Transmissions from Heechee Heaven (via the FTL radio of the Dead Men) ends with the capture of the explorers. Payter, on board the food factory, quickly goes mad, realizing the severity of his situation: alone on a small space station years away from rescue. At his age he knows that alone and without the diagnostic medical equipment his crewmates took to Heechee Heaven, he will not survive the four-year return trip to Earth. Greedily he reconnects the dreaming chamber, broadcasts a spiteful ultimatum at Earth, and causes the worst outbreak of the 130-day fever yet. On Earth, Robin's wife recovers, and gives him permission to personally go to Heechee Heaven to save his crew and to somehow stop Payter. During another round of Payter's 130-day fever, Robin steals a Heechee ship on the Moon, filling it with computer equipment (to interrogate the Dead Men) and weapons (to subdue the Old Ones), and heads to Heechee Heaven.
Robin and Paul meet and rescue the captives using stun rifles. The Oldest One, unsure of what to do about the chaos set into motion by the intruders, has launched Heechee Heaven on a course seemingly to the black hole at the center of the galaxy, desiring the advice of his unknown creators. Subduing the Oldest One, Robin and Paul take control of Heechee Heaven. Robin's wife Essie, a computer programmer, has built an algorithm to simulate the husband of Henrietta, one of the Dead Men. They use this to trick Henrietta into revealing how much of the Heechee technology operates. Armed with such information, they take Heechee Heaven into Earth orbit via FTL travel.
The crew become fantastically wealthy from their voyage; Robin, the richest man in the solar system. Happy with his healthy wife, his secure finances, and his slow but certain resolution of the food crisis on Earth, he is still terrified of the Heechee, and where they may have gone. Albert, an AI scientist program written by his wife, conjectures that the Heechee may have hidden themselves inside a black hole, taking advantage of relativistic time dilation to live quiet lives at a much slower rate than outside of the black hole's singularity. Robin becomes more convinced that he can rescue his lost love Klara, if the Heechee can indeed travel in and out of black holes. Albert philosophically discusses the implications of such technology with Robin. He suggests the Heechee may have hidden in a black hole on purpose after tampering with the fabric of spacetime such that the entire universe would collapse on itself, starting over in a new Big Bang with a fundamental physical reality more suited towards intelligent life in some unknown fashion, exiting their protective black hole when conditions had become satisfactory. Robin shudders in terror at the notion of beings with such ambition and power.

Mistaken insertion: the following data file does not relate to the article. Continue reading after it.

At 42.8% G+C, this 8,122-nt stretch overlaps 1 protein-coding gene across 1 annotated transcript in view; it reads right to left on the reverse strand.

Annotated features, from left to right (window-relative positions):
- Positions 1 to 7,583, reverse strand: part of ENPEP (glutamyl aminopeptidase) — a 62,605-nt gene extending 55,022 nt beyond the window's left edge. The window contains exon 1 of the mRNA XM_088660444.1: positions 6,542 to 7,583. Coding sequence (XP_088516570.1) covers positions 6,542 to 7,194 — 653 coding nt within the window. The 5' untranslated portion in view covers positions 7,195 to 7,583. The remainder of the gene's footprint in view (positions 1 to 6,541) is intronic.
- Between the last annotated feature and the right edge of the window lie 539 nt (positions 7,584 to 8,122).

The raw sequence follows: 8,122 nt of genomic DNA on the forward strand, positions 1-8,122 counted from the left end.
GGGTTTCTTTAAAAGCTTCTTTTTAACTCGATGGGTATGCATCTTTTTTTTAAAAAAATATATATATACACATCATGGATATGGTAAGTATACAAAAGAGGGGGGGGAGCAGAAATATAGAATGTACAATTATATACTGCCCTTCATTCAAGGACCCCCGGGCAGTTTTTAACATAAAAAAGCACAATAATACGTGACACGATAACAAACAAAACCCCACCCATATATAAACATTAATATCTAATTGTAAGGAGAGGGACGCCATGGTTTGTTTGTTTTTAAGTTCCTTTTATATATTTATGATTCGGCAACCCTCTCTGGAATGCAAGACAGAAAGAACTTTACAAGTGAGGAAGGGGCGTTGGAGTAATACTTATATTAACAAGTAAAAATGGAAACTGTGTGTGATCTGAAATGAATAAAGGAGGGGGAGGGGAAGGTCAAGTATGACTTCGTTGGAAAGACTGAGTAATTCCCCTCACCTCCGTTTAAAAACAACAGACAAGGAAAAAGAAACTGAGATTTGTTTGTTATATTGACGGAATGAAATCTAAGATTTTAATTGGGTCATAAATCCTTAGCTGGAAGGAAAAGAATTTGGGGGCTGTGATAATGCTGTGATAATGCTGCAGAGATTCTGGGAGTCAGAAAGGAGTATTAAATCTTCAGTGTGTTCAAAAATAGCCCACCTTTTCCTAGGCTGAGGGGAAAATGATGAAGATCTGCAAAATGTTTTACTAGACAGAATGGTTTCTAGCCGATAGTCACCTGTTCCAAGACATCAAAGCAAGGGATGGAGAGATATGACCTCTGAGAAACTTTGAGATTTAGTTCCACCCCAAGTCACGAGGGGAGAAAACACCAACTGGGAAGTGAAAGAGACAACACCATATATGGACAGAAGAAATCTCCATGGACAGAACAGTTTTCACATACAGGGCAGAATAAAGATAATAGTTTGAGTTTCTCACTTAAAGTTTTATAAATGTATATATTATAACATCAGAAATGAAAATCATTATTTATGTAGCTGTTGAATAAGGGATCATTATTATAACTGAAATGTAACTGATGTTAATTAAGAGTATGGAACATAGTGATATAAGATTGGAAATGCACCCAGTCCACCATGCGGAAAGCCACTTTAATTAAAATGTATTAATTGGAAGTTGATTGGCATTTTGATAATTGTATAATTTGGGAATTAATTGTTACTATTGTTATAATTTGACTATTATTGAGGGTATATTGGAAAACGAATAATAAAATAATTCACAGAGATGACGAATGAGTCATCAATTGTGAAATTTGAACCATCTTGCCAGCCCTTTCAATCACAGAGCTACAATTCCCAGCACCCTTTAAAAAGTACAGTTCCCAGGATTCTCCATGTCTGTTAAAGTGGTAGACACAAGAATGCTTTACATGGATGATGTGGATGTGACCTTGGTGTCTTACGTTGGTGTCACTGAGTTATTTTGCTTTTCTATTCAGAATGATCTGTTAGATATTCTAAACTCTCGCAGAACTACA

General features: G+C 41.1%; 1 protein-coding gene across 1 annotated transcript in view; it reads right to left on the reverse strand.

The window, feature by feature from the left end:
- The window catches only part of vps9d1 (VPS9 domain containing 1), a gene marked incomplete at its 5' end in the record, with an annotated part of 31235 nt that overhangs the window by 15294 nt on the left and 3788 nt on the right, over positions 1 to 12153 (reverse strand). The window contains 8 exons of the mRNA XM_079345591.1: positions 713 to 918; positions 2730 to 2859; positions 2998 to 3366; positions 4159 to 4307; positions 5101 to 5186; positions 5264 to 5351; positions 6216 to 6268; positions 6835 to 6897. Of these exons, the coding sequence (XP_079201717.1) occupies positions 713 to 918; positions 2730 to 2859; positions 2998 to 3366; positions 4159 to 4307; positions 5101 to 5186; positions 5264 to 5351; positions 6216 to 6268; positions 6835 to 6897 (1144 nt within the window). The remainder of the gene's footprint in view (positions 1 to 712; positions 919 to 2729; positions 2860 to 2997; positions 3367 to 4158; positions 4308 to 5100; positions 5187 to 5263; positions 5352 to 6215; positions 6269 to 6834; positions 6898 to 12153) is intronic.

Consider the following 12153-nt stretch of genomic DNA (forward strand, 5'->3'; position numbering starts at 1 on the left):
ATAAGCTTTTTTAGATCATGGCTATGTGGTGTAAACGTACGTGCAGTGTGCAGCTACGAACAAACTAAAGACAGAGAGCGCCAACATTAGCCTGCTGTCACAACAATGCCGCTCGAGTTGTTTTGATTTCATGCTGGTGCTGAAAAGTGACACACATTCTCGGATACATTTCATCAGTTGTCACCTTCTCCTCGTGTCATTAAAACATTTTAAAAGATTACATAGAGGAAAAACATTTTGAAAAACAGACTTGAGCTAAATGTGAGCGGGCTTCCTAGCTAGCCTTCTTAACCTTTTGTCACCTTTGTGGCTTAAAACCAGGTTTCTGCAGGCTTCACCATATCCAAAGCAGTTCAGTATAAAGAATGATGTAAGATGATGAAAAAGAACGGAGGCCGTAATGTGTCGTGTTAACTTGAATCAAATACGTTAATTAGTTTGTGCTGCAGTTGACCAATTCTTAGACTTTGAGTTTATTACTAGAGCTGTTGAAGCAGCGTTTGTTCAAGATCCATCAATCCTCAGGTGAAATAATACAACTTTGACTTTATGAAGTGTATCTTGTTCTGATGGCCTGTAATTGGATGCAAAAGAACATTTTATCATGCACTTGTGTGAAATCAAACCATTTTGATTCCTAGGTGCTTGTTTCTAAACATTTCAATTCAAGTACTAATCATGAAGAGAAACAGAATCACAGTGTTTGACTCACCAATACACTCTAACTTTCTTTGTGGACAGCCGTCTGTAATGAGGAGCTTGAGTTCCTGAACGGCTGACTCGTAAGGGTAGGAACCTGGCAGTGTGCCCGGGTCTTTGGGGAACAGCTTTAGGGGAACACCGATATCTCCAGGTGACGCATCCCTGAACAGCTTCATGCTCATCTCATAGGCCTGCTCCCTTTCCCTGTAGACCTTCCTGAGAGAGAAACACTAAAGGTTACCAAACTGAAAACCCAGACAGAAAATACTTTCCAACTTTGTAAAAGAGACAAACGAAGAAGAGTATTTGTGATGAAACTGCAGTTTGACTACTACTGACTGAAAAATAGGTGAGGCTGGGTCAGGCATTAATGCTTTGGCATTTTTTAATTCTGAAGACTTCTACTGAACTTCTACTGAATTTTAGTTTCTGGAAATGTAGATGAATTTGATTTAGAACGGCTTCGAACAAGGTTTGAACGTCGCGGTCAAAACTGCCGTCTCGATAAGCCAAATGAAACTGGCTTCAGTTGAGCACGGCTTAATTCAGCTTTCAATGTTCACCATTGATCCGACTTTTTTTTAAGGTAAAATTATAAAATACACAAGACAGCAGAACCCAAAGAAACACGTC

The final chapter of the novel is told from the perspective of a Heechee "Captain" who led the Australopithecus project on Heechee Heaven and the various expeditions to Earth. He and all of his kind are indeed hiding inside a black hole at the center of the galaxy. Albert, the AI, is right and wrong: the fabric of the Universe has indeed been tampered with, but not by the Heechee. When the Heechee discovered this, they went into hiding, using gravitational manipulation technology to create a black hole around a large cluster of captive stars and planets. The Captain muses that the Australopithecus species (and some 15 other similar project races across the galaxy) are to the Heechee as the Heechee are to the mystery race who will reshape the entire Universe. He hopes that one day these project races will develop intelligence and travel the stars, not for any intellectual or cultural pleasure, but rather to act as buffer states between the Heechee and those mysterious others.
- "Beyond the blue event horizon"[permanent dead link] (first edition). Library of Congress Catalog Record. Retrieved 2014-12-14.
- Walton, Jo. "Revisiting the Hugos. Hugo Nominees: 1981, Tor.com. Retrieved December 28, 2013.
- 1980 Nebula Awards Archived June 5, 2011, at the Wayback Machine
- Beyond the Blue Event Horizon (first edition) publication contents at the Internet Speculative Fiction Database. Retrieved 2014-12-13.